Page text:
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Debt can be an investment when applied toward things like your mortgage or education, but it can also be a major burden that hinders Americans from feeling true financial freedom. As the cost of living increases disproportionately to income, many Americans rely on credit cards and loans to make ends meet. This financial strategy has many adverse effects.
What does consumer debt look like for Americans today? How much interest are Americans bound to as a result of their consumer debt decisions? Who is the most affected by debt? And, what steps can someone take to free themselves from debt?
How much debt does the average American have?
The New York Federal Reserve predicts that total household debt will reach its record peak of $12.68 trillion in 2017. The average household debt, including mortgages, is $134,643, and the total amount of debt owed by American consumers is $12.58 trillion. To put this in perspective, Americans have now borrowed more money than they had at the height of the credit bubble in 2008.
Here is what the breakdown, by type of debt looks, for the average American:
|Type of Debt||Total owed by average U.S. household||Total U.S. debt|
|Credit cards||$16,748||$779 billion|
|Auto loans||$28,948||$1.16 trillion|
|Student loans||$49,905||$1.31 trillion|
|Any type of debt||$134,643||$12.58 trillion|
What is the average interest rate by debt type?
According to BLS, the average household income has grown, but unfortunately so has the cost of living – at a disproportionate rate. Household income has grown by 28% in the past 13 years, but the cost of living has gone up 30% in that time period, which means stretching a paycheck in modern times can be more difficult than in generations past. Turning to consumer debt shouldn’t be the answer – especially if you leave revolving balances on loans. Interest on debt can add up to hefty annual interest payments which bring consumer’s further away from financial freedom.
The current average interest rates assume a purchaser is eligible for the lowest advertised interest rates.
- Current credit card interest rates: 15.59%
For a consumer that pays $277 a month, the first year of interest with amortization is about $2,766.18
- Current mortgage interest rates: 3.95%
For a 30-year loan, the first year of interest with amortization is about $7,474.24
- Current auto loan interest rates: 3.24%
For a 60-month loan, the first year of interest with amortization is about $921
- Current student loan interest rates: 4.29%
For a 10-year loan, the first year of interest with amortization is about $2,225.04
If you are a consumer who pays each of the debts listed above, you could be paying more than $13,000 each year on interest alone.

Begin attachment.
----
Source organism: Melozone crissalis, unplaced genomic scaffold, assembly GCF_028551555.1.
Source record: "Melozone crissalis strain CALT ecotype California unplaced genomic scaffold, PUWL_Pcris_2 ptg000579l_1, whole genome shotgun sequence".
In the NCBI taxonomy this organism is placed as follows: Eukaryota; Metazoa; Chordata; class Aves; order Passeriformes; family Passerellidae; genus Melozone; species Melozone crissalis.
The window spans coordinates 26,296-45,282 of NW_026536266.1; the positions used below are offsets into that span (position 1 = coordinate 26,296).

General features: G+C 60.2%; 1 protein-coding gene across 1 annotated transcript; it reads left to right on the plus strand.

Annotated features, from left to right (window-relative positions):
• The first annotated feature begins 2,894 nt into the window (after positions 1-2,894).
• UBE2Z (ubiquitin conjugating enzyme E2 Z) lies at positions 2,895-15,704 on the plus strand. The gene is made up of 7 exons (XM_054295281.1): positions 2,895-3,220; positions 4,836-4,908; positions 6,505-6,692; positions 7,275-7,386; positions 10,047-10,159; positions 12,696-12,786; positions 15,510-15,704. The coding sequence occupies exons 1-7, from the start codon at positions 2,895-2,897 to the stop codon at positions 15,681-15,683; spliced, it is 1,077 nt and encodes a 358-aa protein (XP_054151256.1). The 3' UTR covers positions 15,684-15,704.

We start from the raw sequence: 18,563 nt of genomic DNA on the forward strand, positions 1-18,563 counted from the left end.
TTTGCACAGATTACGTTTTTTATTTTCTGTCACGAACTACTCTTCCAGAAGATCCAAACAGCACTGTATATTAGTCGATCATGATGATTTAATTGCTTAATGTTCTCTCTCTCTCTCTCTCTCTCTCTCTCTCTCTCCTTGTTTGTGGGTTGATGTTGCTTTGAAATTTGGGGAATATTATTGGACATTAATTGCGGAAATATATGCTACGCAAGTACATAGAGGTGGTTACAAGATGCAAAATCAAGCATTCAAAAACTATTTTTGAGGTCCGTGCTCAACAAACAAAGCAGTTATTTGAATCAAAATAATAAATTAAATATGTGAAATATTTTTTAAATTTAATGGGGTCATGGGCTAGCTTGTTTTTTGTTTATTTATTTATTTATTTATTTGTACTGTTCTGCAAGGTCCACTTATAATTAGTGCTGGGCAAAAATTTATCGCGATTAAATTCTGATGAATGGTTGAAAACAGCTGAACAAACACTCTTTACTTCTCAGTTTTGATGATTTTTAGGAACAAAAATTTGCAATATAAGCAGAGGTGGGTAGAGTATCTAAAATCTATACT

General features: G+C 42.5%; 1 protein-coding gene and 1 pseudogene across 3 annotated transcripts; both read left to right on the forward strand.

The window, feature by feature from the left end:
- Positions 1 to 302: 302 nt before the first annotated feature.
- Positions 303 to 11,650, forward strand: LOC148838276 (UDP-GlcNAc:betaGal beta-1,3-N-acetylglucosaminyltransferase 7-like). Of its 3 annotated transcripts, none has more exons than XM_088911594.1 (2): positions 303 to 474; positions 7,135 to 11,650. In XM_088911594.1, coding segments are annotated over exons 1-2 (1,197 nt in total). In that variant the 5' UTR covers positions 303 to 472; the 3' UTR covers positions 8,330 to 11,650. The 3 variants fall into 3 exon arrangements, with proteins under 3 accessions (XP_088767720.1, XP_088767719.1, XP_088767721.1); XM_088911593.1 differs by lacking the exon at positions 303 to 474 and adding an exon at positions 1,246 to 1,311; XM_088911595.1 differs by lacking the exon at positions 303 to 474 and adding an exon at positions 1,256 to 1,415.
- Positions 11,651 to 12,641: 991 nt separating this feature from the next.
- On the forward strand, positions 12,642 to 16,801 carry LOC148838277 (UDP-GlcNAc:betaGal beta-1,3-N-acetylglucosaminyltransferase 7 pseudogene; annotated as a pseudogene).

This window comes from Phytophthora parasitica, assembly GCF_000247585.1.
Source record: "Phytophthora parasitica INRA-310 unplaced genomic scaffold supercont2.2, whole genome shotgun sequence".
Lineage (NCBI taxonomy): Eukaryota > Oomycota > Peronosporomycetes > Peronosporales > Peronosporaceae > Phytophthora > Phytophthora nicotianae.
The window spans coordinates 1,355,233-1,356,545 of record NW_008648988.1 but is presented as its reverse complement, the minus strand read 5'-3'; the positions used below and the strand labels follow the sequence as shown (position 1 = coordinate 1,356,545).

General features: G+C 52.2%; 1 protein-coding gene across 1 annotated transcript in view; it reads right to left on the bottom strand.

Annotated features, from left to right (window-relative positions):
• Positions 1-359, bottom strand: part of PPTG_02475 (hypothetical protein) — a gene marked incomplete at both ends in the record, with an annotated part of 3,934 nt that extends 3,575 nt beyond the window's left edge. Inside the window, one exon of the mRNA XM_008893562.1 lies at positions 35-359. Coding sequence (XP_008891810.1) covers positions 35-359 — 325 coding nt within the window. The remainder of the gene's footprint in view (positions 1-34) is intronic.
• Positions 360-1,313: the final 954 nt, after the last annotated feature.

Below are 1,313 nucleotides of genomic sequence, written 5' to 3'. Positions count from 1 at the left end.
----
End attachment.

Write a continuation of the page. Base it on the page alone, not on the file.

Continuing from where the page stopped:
Debt trends on the rise
Student loan debt has been the most astonishing and fasting growing debt in the U.S. over the last decade – it has grown 186% and accounts for 11% of total household debt. However growth has slowed in this sector, and medical debt, placed under the “any type of debt” category, is slowly becoming an important figure to track.
In a 2016 study conducted by the Kaiser Family Foundation and the New York Times, among the insured with medical bill problems surveyed, 63% reported using up most or all of their savings and 42% took on an extra job or worked more hours to cover the mounting bills.
What does debt by age look like?
According to a study done by the Urban Institute, average American debt patterns fluctuate by age:
- The highest percentage of consumers have credit card debt in their 30s through early 70s.
- Student loan debt is most prevalent in a consumer’s 20s and 30s.
- Auto debt is highest in a consumer’s 30s through 50s.
- Mortgage debt is most common in someone’s 30s through early 60s.
Credit card debt is typically the most expensive and consumers the longest span of a consumer’s life. What does credit card debt look like by age? According to ValuePenguin, the breakdown looks something like this:
- Less than 35 years has an average of $5,808 in credit card debt
- 35 to 44 years has an average of $8,235 in credit card debt
- 45 to 54 years has an average of $9,096 in credit card debt
- 55 to 64 years has an average of $8,158 in credit card debt
- 65 to 69 years has an average of $6,876 in credit card debt
- 70 to 74 years has an average of $6,465 in credit card debt
- 75 and over has an average of $5,638 in credit card debt
How can you lower your debt?
List your debts by interest rate
List each of your debts from highest to lowest interest rate. The debt with the highest interest rate is costing you the most money, so paying that one off first will help lower your monthly obligations the fastest. Alternatively, you can also try the debt snowball method.
Make more than the minimum payments
Paying more than the monthly minimum will allow you to pay your debt faster, and with less interest accumulated. Conversely, missing the monthly minimum payments will cost you increased interest and late fees.
Make a budget
Budgets help you prioritize and focus on spending your money to pay down debts and saving for future financial goals. Budgeting is simply balancing your expenses with your income to ensure you can cover your basics, and help get yourself out of debt.
Transfer your balances
If your credit score allows, it might make financial sense to transfer your credit balances. Some balance transfer credit cards offer a introductory period of 0% interest which can help you catch up – just don’t miss a payment or the interest rate could skyrocket on you.